What are the five main fruits in a Bhutanese fruit bowl 'thokay'?
There are usually five fruits that make it to the 'thokay' (fruit bowl) placed on the altars or in front of the King, Chief Abbot and Lamas.
While a small country in size nestled between two Asian giants, Bhutan has extremely diverse agro-climatic conditions due to dramatic variation in elevation. This climatic and altitudinal variability of the country allows the growth and cultivation of many crops and fruits. Since there is no documented evidence, little is known about what fruits are original to Bhutanese soil.
However, fruits always occupied a prominent place on the altar as an offering in all religious ceremonies and as a fruit bowl (‘thokay’) on special occasions as part of the Bhutanese tradition and customs. One can see the presence of all types of deciduous fruits like apricot, peach, pear and persimmon near most monasteries and district administration buildings in Bhutan. These lend support to the assumption that fruit cultivation meant solely for offering and family consumption must have been part of Bhutanese history since time immemorial.
With the beginning of the First Five-Year-Development Plan during the reign of the third King, Jigme Dorji Wangchuck (known as the Father of Modern Bhutan), modern fruit cultivation has been identified as a potential source of income for the farmers. That was when commercial cultivation began and fruits grown in different parts of Bhutan became accessible in the market for local consumption and few for export.
Given the limited to no use of chemicals especially in fruits as most of them are not grown at a large commercial scale, the limited supply of fruits from within the country are not only safe but tastes naturally delicious and remain a hot commodity in the local farmers' section at the Centenary Farmer’s market.
So, what are some of these fruits that are popular and available that you can try on your next trip to Bhutan? As outlined above, there are many fruits grown locally and more imported from neighbouring countries that you could try.
To make your fruit-tasting more culturally inclined and intriguing, here are five popular fruits in the Bhutanese fruit bowl 'thokay' you could consider trying:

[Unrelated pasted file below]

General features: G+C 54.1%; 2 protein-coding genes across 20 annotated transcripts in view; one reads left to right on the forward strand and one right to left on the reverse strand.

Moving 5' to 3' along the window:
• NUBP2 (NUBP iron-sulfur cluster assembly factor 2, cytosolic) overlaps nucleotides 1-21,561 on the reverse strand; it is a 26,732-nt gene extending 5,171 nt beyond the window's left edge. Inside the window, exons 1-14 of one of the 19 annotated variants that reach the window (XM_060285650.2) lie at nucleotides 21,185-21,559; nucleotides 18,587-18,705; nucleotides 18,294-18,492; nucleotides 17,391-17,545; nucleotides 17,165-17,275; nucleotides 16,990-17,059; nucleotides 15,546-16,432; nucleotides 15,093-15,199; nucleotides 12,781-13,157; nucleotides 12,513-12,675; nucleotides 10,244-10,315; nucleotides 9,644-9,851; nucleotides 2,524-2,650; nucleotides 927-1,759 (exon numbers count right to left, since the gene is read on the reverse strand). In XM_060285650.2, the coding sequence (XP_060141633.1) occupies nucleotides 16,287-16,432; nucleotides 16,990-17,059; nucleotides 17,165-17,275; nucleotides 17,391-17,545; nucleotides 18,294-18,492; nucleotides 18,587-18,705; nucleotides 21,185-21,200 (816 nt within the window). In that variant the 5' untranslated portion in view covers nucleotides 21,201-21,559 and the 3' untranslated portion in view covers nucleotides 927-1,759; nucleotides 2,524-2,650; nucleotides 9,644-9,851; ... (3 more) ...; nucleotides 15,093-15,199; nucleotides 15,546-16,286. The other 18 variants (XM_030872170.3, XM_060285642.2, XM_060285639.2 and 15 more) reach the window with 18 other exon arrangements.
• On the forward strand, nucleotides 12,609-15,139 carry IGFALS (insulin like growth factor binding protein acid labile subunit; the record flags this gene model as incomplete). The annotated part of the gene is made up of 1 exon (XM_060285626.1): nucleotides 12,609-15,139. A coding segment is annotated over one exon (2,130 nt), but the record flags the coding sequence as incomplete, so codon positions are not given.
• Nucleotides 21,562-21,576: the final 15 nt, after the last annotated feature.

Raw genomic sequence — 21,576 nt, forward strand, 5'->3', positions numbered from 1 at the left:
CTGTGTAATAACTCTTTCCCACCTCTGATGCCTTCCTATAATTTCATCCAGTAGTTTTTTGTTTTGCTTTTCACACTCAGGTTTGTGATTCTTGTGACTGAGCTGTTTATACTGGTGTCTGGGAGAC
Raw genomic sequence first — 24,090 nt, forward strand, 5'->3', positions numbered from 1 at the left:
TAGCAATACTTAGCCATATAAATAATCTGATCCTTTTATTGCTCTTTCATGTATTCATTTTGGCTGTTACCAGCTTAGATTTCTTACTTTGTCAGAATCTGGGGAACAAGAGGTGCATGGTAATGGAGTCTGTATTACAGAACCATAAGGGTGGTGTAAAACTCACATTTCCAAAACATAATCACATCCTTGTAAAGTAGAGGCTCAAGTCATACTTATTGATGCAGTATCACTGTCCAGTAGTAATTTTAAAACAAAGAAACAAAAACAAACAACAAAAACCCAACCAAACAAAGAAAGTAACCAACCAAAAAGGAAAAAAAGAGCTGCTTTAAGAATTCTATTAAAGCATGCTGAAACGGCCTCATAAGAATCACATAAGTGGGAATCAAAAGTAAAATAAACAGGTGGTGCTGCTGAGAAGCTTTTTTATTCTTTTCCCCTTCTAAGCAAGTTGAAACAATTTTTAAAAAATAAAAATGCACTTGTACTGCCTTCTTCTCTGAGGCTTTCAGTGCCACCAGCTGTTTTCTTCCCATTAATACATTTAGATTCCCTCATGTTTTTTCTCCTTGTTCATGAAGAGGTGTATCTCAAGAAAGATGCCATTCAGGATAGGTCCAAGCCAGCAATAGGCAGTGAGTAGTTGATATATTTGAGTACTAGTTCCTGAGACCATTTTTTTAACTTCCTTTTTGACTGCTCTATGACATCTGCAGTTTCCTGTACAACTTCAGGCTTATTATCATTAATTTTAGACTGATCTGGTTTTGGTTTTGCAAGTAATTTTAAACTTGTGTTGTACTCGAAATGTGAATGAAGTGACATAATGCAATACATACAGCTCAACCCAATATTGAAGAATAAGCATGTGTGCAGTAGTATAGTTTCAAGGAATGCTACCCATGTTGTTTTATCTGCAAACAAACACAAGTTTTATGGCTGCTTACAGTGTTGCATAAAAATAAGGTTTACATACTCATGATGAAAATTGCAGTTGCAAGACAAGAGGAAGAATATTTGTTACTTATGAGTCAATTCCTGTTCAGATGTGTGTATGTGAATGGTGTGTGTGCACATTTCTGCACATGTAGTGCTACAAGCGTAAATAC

On every special occasion, Bhutanese make a fruit bowl ‘thokay’ and place it in front of the guest of honour. Pineapple is usually the main fruit placed in the center with different fruits placed decoratively around it in a copper vase/bowl. Given the cultural significance the fruit has, you could start with pineapples.
Apple is considered to be the most important deciduous fruit crop introduced from India and grown on a commercial scale since commercial cultivation of fruits began in Bhutan. The majority of the apple orchards are confined to the Paro district. The most common varieties grown and sold in the market are Red Delicious, Royal Delicious and Golden Delicious. Locally grown apples are available in winter and can be seen sold by the roadsides, especially in Hongtsho on the Thimphu-Wangdue highway. One can easily pick up apples as a healthy snack en route while travelling across the country!
Places in the southern part of Bhutan like Gelephu, Samtse and Tsirang supply the sweetest and most juicy oranges during the season. Phuentsholing-Thimphu highway sees a throng of people selling oranges by the roadside to commuters. If your entry point to Bhutan is from Phuenstholing, you are in luck. The same oranges of course are also available in market places of other districts.
If pineapple takes the center stage in the Bhutanese fruit bowl, then banana is like the artist closing the show – circling all the fruits in the bowl as four pillars of strength. Wild bananas grow in almost all of Bhutan’s sub-tropical and temperate regions at up to 1,800 metres. However, the most scrumptious ones are said to be from the Sarpang district which cultivates around 12 varieties of local bananas. Be sure to try the bananas when you are in Sarpang.
It wouldn’t be wrong to assume that pear must have made it to the ‘thokey’ and often take up up major space because of its abundance. Naturally occurring local types of pears are found everywhere – from a family’s backyard to the wild forests. Its easy accessibility also makes them the most cost-effective but that doesn’t make them any less tasty — the opposite is true, thanks to it being near 100% organic! You can also find dried pears that make a delightful snack if your travel itinerary includes hiking.
In addition to the above five main — not set in stone — fruits commonly used, ‘thokey’ can contain dried dates locally known as ‘guendum’, dried persimmon called ‘aanday kam’ and other imported fruits.
Sophie, who was working as a music teacher in Bhutan once said to me, ‘We have carrots in London. But the ones in Bhutan taste so differently delicious.’ Hopefully, the fruits in Bhutan lives up to the same expectations for you.
Find out what are the other popular agricultural products available in Bhutan.